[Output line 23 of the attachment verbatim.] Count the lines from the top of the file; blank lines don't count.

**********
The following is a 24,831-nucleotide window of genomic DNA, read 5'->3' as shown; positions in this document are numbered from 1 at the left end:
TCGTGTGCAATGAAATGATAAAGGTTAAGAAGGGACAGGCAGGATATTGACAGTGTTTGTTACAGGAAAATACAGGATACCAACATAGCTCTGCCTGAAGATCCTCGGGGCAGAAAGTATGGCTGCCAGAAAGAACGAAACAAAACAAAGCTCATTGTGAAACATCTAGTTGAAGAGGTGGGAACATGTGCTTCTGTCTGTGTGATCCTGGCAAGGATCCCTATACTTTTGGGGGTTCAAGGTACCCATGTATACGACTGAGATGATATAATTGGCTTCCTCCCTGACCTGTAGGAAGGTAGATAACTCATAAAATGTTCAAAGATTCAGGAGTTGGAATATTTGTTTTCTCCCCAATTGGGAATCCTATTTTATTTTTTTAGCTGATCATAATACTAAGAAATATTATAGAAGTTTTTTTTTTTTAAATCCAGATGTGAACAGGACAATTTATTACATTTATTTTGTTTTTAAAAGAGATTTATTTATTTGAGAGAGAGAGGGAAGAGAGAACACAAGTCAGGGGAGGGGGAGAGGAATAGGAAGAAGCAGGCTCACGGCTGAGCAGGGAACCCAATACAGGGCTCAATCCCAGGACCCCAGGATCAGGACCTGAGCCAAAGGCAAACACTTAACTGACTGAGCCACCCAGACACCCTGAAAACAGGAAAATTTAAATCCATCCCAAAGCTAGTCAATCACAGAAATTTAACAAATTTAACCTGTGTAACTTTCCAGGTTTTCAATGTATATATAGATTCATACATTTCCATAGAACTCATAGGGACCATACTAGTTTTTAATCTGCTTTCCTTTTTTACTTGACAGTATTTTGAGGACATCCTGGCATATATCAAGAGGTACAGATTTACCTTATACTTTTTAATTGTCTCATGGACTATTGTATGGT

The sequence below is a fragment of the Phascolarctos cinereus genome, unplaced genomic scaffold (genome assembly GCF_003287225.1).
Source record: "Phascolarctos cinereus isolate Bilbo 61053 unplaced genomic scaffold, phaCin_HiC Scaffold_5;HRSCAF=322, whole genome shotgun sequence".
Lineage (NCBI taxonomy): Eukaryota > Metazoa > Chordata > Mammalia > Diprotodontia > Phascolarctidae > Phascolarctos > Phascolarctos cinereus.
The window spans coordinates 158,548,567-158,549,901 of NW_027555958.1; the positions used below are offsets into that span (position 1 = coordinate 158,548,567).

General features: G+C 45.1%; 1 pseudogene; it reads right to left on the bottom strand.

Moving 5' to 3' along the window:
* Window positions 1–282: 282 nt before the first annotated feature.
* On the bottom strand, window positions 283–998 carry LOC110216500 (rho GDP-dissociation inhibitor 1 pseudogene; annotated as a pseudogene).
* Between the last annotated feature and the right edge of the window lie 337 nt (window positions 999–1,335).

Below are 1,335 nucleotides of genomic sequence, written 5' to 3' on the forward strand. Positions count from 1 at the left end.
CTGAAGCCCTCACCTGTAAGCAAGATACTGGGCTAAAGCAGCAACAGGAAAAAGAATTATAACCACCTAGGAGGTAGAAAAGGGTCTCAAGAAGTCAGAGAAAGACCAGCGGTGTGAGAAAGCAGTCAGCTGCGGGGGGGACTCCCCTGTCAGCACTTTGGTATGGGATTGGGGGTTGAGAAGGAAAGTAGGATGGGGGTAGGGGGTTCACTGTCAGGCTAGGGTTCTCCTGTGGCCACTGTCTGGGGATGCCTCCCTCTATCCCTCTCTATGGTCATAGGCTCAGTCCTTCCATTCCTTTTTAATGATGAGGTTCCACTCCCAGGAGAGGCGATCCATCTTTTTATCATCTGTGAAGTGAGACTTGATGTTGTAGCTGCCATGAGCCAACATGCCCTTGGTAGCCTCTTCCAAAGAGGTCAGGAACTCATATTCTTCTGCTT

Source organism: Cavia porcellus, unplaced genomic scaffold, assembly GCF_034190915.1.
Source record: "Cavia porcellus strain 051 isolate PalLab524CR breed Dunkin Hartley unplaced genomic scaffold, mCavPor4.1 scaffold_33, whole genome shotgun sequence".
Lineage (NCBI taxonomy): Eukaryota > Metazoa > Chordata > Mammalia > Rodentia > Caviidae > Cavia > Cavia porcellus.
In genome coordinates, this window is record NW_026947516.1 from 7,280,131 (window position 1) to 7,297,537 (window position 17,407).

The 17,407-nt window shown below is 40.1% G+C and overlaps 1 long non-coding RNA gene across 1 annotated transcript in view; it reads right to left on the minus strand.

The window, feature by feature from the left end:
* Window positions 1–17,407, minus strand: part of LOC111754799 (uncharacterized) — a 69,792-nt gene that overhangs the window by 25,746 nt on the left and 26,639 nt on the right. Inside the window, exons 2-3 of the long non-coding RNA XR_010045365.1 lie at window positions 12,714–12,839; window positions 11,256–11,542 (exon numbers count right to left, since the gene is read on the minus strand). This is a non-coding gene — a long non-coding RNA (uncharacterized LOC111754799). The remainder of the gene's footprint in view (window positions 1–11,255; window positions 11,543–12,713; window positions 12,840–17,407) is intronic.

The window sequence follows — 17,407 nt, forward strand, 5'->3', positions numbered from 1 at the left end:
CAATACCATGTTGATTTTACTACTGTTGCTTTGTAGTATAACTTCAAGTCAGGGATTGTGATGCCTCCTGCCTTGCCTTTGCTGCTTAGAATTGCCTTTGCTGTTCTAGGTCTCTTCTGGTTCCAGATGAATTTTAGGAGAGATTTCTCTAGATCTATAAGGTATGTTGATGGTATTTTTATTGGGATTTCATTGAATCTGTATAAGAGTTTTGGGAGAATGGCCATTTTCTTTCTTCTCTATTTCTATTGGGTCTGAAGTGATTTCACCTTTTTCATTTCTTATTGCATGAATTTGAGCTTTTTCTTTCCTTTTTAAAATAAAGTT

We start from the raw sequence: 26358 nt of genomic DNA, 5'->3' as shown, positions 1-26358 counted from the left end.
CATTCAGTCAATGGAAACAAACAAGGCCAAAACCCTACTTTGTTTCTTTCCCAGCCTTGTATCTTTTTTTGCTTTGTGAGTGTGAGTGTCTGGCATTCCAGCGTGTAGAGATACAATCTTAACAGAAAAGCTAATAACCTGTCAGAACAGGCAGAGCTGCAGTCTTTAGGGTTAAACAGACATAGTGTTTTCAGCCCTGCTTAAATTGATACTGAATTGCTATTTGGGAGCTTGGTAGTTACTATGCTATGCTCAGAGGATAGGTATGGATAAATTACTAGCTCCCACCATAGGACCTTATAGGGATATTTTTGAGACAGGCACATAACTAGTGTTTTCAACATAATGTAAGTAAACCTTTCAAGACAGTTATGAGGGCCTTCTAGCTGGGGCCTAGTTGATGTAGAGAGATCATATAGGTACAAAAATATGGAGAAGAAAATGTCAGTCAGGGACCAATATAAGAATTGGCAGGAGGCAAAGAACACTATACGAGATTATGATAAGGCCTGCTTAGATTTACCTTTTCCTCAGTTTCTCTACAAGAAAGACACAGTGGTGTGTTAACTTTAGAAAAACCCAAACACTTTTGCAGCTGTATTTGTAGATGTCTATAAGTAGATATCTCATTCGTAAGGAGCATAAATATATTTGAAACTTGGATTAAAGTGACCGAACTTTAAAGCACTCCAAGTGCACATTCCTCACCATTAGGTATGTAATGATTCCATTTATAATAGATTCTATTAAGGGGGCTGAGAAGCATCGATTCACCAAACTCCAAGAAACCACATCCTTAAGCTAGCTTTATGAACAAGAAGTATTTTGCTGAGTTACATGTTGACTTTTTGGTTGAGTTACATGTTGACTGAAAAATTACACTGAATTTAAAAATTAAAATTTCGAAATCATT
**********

We start from the raw sequence: 26358 nt of genomic DNA, 5'->3' as shown, positions 1-26358 counted from the left end.